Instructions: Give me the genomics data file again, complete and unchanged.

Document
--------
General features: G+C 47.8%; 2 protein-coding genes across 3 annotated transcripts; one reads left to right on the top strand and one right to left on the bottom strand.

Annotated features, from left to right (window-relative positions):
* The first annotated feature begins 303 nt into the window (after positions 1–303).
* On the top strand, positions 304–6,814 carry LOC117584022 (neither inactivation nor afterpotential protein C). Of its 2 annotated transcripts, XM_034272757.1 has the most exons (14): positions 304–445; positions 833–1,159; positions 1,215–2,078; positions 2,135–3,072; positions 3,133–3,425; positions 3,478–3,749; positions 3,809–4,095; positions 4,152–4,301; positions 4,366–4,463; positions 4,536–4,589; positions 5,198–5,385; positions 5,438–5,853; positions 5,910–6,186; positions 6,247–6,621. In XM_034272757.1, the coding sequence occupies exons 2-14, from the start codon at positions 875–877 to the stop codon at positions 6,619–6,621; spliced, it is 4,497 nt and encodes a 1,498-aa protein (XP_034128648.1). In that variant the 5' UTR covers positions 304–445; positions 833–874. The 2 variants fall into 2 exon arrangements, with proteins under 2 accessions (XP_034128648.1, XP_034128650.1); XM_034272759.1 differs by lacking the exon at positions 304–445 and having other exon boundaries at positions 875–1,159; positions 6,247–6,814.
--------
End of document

General features: G+C 47.8%; 2 protein-coding genes across 3 annotated transcripts; one reads left to right on the top strand and one right to left on the bottom strand.

Annotated features, from left to right (window-relative positions):
* The first annotated feature begins 303 nt into the window (after positions 1–303).
* On the top strand, positions 304–6,814 carry LOC117584022 (neither inactivation nor afterpotential protein C). Of its 2 annotated transcripts, XM_034272757.1 has the most exons (14): positions 304–445; positions 833–1,159; positions 1,215–2,078; positions 2,135–3,072; positions 3,133–3,425; positions 3,478–3,749; positions 3,809–4,095; positions 4,152–4,301; positions 4,366–4,463; positions 4,536–4,589; positions 5,198–5,385; positions 5,438–5,853; positions 5,910–6,186; positions 6,247–6,621. In XM_034272757.1, the coding sequence occupies exons 2-14, from the start codon at positions 875–877 to the stop codon at positions 6,619–6,621; spliced, it is 4,497 nt and encodes a 1,498-aa protein (XP_034128648.1). In that variant the 5' UTR covers positions 304–445; positions 833–874. The 2 variants fall into 2 exon arrangements, with proteins under 2 accessions (XP_034128648.1, XP_034128650.1); XM_034272759.1 differs by lacking the exon at positions 304–445 and having other exon boundaries at positions 875–1,159; positions 6,247–6,814.